Then the community members showed me just why they were thankful. Inside a classroom was an exhibit showcasing just about every piece of material created at our Child-Centered Space established at the school. The immense volume of paper crafts, stories and other artwork on display was tremendous.
Students present a dance.
It’s been 100 days since Yolanda, but it felt like I’d walked into a collection amassed over a year. Each piece contained a message of hope or gratitude. Each story, though carrying hints of grief over what the child had lost, also reflected joy over what remained. I was particularly amazed by one child’s illustration of what he wanted to be when he grew up. His dreams were so big, he wrote that it would take three lives for him to live them all: as a fireman, a soldier and then finally a superhero.
Only then did I fully comprehend the larger-than-life gratitude the school community went to great lengths to express. If I was surprised to see how cheerful and resilient such a devastated community could be, they also surprised themselves, and they wanted to thank ChildFund staff and volunteers for dedicating the time and effort to work with their community and children to mount a response campaign that’s larger than life. Super Typhoon Yolanda still seems nearby in Leyte, but ChildFund’s still there too.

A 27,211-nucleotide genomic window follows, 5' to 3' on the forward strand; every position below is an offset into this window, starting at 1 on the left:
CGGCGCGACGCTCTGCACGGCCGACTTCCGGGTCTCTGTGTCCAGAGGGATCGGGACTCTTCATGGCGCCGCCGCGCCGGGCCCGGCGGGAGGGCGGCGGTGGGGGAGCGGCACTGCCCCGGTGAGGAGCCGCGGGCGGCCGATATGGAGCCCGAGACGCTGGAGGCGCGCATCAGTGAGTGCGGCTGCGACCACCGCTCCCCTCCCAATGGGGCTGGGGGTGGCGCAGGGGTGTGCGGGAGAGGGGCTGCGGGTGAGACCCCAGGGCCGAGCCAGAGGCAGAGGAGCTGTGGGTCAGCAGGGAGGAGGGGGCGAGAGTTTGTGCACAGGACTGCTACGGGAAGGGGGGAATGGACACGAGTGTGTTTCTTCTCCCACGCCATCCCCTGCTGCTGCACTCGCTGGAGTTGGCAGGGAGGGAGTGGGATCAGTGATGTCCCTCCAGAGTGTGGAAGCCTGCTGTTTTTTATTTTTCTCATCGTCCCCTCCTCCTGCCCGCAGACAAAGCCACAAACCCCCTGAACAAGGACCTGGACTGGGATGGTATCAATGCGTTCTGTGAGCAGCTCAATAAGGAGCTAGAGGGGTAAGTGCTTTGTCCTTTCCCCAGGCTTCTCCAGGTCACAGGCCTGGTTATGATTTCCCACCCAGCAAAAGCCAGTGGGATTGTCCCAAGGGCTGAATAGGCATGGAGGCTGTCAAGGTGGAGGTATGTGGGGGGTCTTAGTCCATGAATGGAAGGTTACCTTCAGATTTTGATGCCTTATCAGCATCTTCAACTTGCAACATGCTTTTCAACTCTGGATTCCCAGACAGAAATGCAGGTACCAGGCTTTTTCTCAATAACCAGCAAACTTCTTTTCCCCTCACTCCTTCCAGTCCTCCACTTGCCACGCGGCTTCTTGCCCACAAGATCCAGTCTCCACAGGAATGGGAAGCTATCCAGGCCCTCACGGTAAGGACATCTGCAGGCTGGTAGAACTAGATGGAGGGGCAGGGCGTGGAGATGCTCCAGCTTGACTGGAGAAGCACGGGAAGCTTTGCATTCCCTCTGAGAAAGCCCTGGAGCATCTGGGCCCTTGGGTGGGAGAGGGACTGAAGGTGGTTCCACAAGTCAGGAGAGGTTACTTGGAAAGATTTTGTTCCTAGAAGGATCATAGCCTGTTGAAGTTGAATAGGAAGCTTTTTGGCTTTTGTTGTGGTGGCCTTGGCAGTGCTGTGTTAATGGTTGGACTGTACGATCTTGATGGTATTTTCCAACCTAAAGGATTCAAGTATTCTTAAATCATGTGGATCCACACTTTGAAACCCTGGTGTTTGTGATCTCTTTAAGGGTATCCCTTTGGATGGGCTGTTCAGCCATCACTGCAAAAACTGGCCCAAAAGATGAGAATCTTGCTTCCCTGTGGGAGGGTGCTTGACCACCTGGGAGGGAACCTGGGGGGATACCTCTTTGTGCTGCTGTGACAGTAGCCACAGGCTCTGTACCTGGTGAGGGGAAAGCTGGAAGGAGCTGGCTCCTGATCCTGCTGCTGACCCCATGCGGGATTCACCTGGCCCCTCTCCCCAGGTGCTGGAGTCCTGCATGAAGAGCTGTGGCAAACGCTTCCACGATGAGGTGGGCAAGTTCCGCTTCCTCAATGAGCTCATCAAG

A warm Timorese welcome at Raifun Primary School.
This week I’ve been in Timor-Leste visiting ChildFund’s programs for children. Not many people have even heard of the place. Timor-Leste is, in fact, a remote and small country in Southeast Asia. There are only a few flights daily to its capital, Dili, so it made me smile when starting our descent, the captain announced we would be delayed due to congestion on the airstrip.
Timor-Leste celebrated its status as a new nation only 12 years ago after a bloody conflict with Indonesia. In that short time, it has made great strides, given the scale of the development and security challenges it has faced. As a result of the violence that followed the 1999 vote for independence, most of the country’s infrastructure was destroyed, the economy was devastated, and there were no functioning government institutions left. The country was essentially starting from scratch. Countries emerging from conflict can take 30 or 40 years to get to middle income levels and, as my experience in Somalia shows, many never make it, falling back into conflict.